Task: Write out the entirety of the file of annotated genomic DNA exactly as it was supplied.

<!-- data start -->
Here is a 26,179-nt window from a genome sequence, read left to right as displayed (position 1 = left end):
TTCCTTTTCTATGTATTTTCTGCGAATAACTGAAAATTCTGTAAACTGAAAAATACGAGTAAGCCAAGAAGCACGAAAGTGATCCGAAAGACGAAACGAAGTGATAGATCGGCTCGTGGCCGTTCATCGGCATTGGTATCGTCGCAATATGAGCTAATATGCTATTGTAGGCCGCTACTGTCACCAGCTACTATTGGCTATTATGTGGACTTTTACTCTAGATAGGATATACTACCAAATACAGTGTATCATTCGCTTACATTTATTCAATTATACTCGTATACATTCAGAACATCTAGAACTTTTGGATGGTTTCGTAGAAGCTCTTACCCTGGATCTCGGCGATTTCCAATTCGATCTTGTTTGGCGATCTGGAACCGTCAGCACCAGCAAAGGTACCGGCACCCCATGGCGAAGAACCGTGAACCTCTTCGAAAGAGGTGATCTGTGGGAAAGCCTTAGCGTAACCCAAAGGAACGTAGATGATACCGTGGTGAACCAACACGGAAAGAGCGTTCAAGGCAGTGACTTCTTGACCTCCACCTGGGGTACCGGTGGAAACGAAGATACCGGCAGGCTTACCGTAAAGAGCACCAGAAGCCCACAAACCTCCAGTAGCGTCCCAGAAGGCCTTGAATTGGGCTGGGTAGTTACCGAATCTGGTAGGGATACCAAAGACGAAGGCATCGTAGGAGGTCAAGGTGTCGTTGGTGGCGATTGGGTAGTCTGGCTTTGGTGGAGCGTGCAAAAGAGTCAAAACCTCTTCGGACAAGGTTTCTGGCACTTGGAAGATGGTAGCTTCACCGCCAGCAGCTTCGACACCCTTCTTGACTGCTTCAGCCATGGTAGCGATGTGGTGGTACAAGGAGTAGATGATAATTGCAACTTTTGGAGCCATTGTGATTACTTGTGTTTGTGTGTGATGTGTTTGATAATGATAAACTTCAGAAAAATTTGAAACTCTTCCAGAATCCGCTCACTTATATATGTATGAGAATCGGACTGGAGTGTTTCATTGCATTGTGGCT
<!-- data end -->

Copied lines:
Here is a 26,179-nt window from a genome sequence, read left to right as displayed (position 1 = left end):
TTCCTTTTCTATGTATTTTCTGCGAATAACTGAAAATTCTGTAAACTGAAAAATACGAGTAAGCCAAGAAGCACGAAAGTGATCCGAAAGACGAAACGAAGTGATAGATCGGCTCGTGGCCGTTCATCGGCATTGGTATCGTCGCAATATGAGCTAATATGCTATTGTAGGCCGCTACTGTCACCAGCTACTATTGGCTATTATGTGGACTTTTACTCTAGATAGGATATACTACCAAATACAGTGTATCATTCGCTTACATTTATTCAATTATACTCGTATACATTCAGAACATCTAGAACTTTTGGATGGTTTCGTAGAAGCTCTTACCCTGGATCTCGGCGATTTCCAATTCGATCTTGTTTGGCGATCTGGAACCGTCAGCACCAGCAAAGGTACCGGCACCCCATGGCGAAGAACCGTGAACCTCTTCGAAAGAGGTGATCTGTGGGAAAGCCTTAGCGTAACCCAAAGGAACGTAGATGATACCGTGGTGAACCAACACGGAAAGAGCGTTCAAGGCAGTGACTTCTTGACCTCCACCTGGGGTACCGGTGGAAACGAAGATACCGGCAGGCTTACCGTAAAGAGCACCAGAAGCCCACAAACCTCCAGTAGCGTCCCAGAAGGCCTTGAATTGGGCTGGGTAGTTACCGAATCTGGTAGGGATACCAAAGACGAAGGCATCGTAGGAGGTCAAGGTGTCGTTGGTGGCGATTGGGTAGTCTGGCTTTGGTGGAGCGTGCAAAAGAGTCAAAACCTCTTCGGACAAGGTTTCTGGCACTTGGAAGATGGTAGCTTCACCGCCAGCAGCTTCGACACCCTTCTTGACTGCTTCAGCCATGGTAGCGATGTGGTGGTACAAGGAGTAGATGATAATTGCAACTTTTGGAGCCATTGTGATTACTTGTGTTTGTGTGTGATGTGTTTGATAATGATAAACTTCAGAAAAATTTGAAACTCTTCCAGAATCCGCTCACTTATATATGTATGAGAATCGGACTGGAGTGTTTCATTGCATTGTGGCT